Track: Manufacturing and Analytical Characterization - Chemical - Single-Use and Disposable Systems - Leachables and Extractables
Category: Poster Abstract
Is Derivatization Necessary for the Gas Chromatographic Analysis Performed in Extractable/Leachable Screening Studies?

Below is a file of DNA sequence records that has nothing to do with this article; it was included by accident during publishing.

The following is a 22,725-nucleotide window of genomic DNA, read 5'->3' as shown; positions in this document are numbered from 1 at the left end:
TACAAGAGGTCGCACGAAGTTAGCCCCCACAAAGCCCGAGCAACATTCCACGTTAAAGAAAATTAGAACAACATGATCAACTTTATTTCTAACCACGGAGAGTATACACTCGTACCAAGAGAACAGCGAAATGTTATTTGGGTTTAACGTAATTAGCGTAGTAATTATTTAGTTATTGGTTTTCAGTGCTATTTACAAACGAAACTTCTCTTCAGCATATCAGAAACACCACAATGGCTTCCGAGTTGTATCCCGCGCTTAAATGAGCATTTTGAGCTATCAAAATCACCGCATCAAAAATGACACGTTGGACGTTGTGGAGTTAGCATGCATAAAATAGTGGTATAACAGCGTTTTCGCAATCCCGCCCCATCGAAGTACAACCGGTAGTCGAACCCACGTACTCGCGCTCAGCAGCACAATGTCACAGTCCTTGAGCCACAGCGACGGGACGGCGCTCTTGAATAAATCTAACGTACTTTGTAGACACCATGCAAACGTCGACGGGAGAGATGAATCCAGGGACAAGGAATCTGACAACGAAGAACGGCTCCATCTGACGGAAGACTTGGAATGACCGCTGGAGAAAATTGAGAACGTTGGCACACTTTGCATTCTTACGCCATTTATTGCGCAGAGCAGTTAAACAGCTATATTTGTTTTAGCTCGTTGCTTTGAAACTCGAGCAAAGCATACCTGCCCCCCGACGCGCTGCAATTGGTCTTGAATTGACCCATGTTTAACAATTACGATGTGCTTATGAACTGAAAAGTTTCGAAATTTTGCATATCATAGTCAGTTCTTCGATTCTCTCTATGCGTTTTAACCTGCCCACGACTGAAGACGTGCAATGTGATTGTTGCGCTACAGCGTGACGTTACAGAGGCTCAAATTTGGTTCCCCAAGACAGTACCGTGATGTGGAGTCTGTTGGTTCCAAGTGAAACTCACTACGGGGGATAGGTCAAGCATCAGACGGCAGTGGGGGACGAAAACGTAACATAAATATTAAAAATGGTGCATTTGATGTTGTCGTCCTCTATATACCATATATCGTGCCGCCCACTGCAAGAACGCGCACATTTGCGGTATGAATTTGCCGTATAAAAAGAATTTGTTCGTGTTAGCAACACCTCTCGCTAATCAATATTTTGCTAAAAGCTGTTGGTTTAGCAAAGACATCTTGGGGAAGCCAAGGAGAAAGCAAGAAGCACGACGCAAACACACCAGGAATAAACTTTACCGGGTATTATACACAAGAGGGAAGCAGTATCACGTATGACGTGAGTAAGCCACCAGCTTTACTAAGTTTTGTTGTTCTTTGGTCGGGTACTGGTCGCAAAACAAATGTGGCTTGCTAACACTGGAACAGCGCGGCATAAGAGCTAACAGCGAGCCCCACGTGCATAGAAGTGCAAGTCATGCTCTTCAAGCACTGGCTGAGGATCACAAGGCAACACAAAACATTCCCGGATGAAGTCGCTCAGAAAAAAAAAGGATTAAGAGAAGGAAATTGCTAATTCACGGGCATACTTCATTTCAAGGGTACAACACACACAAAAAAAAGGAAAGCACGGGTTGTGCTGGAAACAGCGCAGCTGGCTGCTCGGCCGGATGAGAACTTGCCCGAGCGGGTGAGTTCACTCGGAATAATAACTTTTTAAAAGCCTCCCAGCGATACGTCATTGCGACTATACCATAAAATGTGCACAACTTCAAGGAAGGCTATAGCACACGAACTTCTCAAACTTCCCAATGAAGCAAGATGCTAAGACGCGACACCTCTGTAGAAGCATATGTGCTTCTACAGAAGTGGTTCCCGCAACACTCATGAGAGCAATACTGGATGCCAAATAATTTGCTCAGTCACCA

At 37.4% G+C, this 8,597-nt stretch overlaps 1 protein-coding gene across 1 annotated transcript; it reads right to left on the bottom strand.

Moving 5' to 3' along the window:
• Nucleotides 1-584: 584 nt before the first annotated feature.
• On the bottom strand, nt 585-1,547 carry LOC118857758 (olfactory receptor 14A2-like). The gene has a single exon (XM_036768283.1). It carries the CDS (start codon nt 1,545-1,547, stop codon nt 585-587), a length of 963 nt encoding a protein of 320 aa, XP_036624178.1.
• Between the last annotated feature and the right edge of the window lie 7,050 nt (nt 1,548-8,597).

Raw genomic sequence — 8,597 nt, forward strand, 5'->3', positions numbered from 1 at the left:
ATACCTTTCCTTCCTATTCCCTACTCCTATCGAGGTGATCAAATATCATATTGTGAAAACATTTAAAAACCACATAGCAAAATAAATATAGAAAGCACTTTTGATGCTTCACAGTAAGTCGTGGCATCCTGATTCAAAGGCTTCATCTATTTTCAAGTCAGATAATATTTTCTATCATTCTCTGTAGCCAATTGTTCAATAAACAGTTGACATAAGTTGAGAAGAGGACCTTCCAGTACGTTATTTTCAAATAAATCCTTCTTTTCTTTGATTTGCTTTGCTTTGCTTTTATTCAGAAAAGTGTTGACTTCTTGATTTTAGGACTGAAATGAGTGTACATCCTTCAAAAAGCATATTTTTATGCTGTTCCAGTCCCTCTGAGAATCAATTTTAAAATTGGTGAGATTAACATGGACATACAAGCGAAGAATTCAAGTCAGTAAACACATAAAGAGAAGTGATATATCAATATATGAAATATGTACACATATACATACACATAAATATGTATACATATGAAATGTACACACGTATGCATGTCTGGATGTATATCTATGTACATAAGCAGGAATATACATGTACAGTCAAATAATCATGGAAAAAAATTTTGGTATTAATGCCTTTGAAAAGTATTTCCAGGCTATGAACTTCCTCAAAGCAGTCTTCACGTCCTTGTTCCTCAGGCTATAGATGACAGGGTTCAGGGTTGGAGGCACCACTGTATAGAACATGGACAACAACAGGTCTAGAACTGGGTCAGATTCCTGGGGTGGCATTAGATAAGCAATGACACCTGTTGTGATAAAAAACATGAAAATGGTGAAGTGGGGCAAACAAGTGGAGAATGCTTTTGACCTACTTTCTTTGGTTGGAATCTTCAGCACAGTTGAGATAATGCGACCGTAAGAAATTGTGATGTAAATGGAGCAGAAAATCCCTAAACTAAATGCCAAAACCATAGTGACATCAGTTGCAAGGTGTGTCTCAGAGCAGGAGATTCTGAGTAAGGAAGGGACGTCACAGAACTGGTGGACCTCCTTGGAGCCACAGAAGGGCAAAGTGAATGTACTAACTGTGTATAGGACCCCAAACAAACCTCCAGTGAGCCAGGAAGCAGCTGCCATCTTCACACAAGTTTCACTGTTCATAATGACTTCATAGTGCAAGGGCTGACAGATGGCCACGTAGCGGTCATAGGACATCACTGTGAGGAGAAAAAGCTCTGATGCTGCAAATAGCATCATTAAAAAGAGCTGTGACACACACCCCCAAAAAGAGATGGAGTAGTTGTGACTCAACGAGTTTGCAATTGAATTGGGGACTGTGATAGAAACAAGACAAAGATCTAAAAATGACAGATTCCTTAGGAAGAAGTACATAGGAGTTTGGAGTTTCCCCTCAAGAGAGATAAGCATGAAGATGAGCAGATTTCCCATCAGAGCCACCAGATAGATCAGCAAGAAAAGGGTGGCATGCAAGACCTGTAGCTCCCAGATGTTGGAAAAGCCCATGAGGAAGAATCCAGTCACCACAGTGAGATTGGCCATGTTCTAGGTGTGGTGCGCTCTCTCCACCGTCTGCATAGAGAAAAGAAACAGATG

Purpose: Extractable/Leachable screening studies are performed as a first step in the characterization of substances that can be extracted (extractables) or leached (leachables) from various materials or into the drug, respectively, during the manufacture, storage, and/or delivery of a pharmaceutical product. These studies must be designed so that they can qualitatively and quantitatively analyze a wide range of substances that may be present. To achieve this, it is an established practice to utilize a range of analytical methodologies, such as HS/GC/MS, GC/MS, LC/MS, and ICP/MS, to adequately analyze the potential diverse range of compounds that may be encountered in such studies. However, the design of the analytical methodologies themselves can have a critical impact on the thoroughness of the data produced. One such issue is associated with the analysis of compounds with active hydrogen atoms, such as carboxylic acids, alcohols, and amines, which can be difficult to analyze by GC/MS. This difficulty is due to the ability of these functionalities to form hydrogen bonds with the surfaces of the gas chromatograph, resulting in poor response, poor peak shape, and carryover. This difficulty can be remedied by replacing these active hydrogen atoms with another functionality via derivatization. The resulting derivatized analog produces significantly better chromatography and sensitivity than the original molecule, thus allowing for it to be readily analyzed by GC/MS. The purpose of the study summarized in this poster was to determine if derivatization is required for these substances, and if so, report procedures and reagents that work well for the derivatization of samples analyzed in E/L studies. An assessment of the benefits of derivatization as compared to not performing derivatization and confirm that derivatization is required for these compounds as opposed to other approaches, such as the ability of other analytical platforms to cover these compounds. Methods: A GC/MS system with an HP-35 column was used to perform the separation and analysis, respectively, of the derivatized and un-derivatized samples. Derivatization was performed using two reagents, BSTFA/TMCS for alcohols/hydroxyls and acids MBTFA for amines, based on their abilities to adequately and quickly derivatize these functionalities. HS/GC/MS and LC/MS was performed to assess the cross-method coverage of these compounds and determine if they could be adequately analyzed on these platforms, thus alleviating the need to analyze them by derivatization GC/MS. HS/GC/MS analysis was performed using a DB-624 column on a single quadrupole system while LC/MS was performed using a C8 column on a UPLC/QTOF-MS system. Results: Table 1 presents the data obtained for the analysis of the various compounds with labile hydrogens by GC/MS. As can be seen, the derivatized compounds produced a significantly better response, as illustrated by the estimated QL, when compared to the non-derivatized preparation, if detected at all in the non-derivatized form. Furthermore, the response was more linear, and the peaks chromatographed better (tailing, plate counts). The data obtained from the analysis of the compounds by HS/GC/MS and UPLC/QTOF-MS showed that a small number of these compounds could be adequately analyzed by one of these platforms. For example, most of the primary and secondary amines produced comparable, if not slightly better, QL values in the UPLC/QTOF-MS analysis than by derivatization GC/MS. Otherwise, the majority of these compounds either produced much lower QL values in these methods or were not detected at all. Conclusion: The results of this study have shown that including a derivatization procedure in the analysis of E/L samples by gas chromatography is critical for the attainment of a characteristic extractable and/or leachable profile. While some of these compounds could be analyzed in their non-derivatized form by GC or one of the other methods typically included in an E/L screening study, most would not be adequately characterized. Since many of these compounds are relatively hydrophilic, and thus more likely to leach into aqueous drug product, their omission from the dataset generated in an E/L screening study by not including derivatization could result in a critical data gap in the ensuing risk assessment.